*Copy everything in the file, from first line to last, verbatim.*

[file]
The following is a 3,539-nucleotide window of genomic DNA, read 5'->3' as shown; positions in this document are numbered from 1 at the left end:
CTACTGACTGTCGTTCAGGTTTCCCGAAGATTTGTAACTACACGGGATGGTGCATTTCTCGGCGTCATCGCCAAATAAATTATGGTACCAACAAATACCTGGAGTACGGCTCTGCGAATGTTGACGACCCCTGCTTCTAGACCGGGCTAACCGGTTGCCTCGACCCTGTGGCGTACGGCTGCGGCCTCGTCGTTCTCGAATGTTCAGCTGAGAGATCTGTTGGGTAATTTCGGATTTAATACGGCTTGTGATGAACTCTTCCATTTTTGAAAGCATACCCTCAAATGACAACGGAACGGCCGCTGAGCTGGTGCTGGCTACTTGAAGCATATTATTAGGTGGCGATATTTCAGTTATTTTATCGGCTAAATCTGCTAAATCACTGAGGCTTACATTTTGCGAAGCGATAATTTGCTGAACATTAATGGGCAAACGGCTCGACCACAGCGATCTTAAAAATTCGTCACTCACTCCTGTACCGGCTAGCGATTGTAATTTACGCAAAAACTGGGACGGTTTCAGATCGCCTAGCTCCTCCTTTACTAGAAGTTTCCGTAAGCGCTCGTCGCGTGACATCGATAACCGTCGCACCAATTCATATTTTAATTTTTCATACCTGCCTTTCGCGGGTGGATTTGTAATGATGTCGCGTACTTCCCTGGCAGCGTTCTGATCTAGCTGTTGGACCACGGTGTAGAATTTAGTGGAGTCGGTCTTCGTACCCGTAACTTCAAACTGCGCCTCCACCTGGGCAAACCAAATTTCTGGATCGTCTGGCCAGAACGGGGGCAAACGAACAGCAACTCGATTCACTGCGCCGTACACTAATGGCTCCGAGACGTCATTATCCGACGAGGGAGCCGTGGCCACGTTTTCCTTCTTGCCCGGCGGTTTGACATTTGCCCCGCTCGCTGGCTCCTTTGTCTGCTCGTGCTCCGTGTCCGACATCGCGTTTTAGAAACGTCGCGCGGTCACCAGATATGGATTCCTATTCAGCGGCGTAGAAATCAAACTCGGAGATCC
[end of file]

The following is a 3,539-nucleotide window of genomic DNA, read 5'->3' as shown; positions in this document are numbered from 1 at the left end:
CTACTGACTGTCGTTCAGGTTTCCCGAAGATTTGTAACTACACGGGATGGTGCATTTCTCGGCGTCATCGCCAAATAAATTATGGTACCAACAAATACCTGGAGTACGGCTCTGCGAATGTTGACGACCCCTGCTTCTAGACCGGGCTAACCGGTTGCCTCGACCCTGTGGCGTACGGCTGCGGCCTCGTCGTTCTCGAATGTTCAGCTGAGAGATCTGTTGGGTAATTTCGGATTTAATACGGCTTGTGATGAACTCTTCCATTTTTGAAAGCATACCCTCAAATGACAACGGAACGGCCGCTGAGCTGGTGCTGGCTACTTGAAGCATATTATTAGGTGGCGATATTTCAGTTATTTTATCGGCTAAATCTGCTAAATCACTGAGGCTTACATTTTGCGAAGCGATAATTTGCTGAACATTAATGGGCAAACGGCTCGACCACAGCGATCTTAAAAATTCGTCACTCACTCCTGTACCGGCTAGCGATTGTAATTTACGCAAAAACTGGGACGGTTTCAGATCGCCTAGCTCCTCCTTTACTAGAAGTTTCCGTAAGCGCTCGTCGCGTGACATCGATAACCGTCGCACCAATTCATATTTTAATTTTTCATACCTGCCTTTCGCGGGTGGATTTGTAATGATGTCGCGTACTTCCCTGGCAGCGTTCTGATCTAGCTGTTGGACCACGGTGTAGAATTTAGTGGAGTCGGTCTTCGTACCCGTAACTTCAAACTGCGCCTCCACCTGGGCAAACCAAATTTCTGGATCGTCTGGCCAGAACGGGGGCAAACGAACAGCAACTCGATTCACTGCGCCGTACACTAATGGCTCCGAGACGTCATTATCCGACGAGGGAGCCGTGGCCACGTTTTCCTTCTTGCCCGGCGGTTTGACATTTGCCCCGCTCGCTGGCTCCTTTGTCTGCTCGTGCTCCGTGTCCGACATCGCGTTTTAGAAACGTCGCGCGGTCACCAGATATGGATTCCTATTCAGCGGCGTAGAAATCAAACTCGGAGATCC